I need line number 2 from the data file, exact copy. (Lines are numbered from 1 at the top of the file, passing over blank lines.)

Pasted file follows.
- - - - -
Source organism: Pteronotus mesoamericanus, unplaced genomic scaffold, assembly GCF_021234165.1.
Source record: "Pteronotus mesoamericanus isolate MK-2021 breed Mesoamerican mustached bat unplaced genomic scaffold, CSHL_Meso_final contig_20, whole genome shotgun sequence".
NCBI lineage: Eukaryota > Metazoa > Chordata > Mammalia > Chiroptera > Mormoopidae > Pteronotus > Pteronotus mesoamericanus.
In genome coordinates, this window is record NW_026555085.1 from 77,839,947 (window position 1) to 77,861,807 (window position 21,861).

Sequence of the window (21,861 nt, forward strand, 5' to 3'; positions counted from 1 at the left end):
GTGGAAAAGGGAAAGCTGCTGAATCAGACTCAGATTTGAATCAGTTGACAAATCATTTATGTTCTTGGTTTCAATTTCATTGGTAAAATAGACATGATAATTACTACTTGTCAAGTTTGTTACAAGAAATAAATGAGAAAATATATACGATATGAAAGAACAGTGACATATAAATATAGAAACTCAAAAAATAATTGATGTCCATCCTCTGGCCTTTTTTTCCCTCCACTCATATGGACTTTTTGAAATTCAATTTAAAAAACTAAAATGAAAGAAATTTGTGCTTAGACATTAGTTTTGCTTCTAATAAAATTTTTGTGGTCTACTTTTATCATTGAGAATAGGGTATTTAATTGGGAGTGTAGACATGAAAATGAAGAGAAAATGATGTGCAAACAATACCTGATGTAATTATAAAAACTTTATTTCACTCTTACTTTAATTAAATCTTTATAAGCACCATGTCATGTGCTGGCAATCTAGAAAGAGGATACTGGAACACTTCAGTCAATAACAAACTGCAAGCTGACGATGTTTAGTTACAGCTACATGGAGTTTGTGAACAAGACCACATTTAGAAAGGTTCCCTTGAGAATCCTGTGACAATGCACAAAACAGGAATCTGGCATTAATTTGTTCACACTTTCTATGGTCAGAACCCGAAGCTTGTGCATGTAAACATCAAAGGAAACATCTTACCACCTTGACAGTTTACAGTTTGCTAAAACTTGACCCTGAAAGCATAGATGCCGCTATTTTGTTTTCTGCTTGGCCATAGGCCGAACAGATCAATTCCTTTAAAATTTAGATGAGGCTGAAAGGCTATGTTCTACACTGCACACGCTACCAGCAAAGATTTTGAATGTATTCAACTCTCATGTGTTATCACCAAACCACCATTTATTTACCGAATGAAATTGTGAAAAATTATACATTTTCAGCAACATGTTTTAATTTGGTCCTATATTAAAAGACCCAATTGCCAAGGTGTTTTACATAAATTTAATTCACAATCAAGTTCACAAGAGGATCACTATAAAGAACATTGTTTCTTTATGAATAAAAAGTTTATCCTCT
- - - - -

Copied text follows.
Source record: "Pteronotus mesoamericanus isolate MK-2021 breed Mesoamerican mustached bat unplaced genomic scaffold, CSHL_Meso_final contig_20, whole genome shotgun sequence".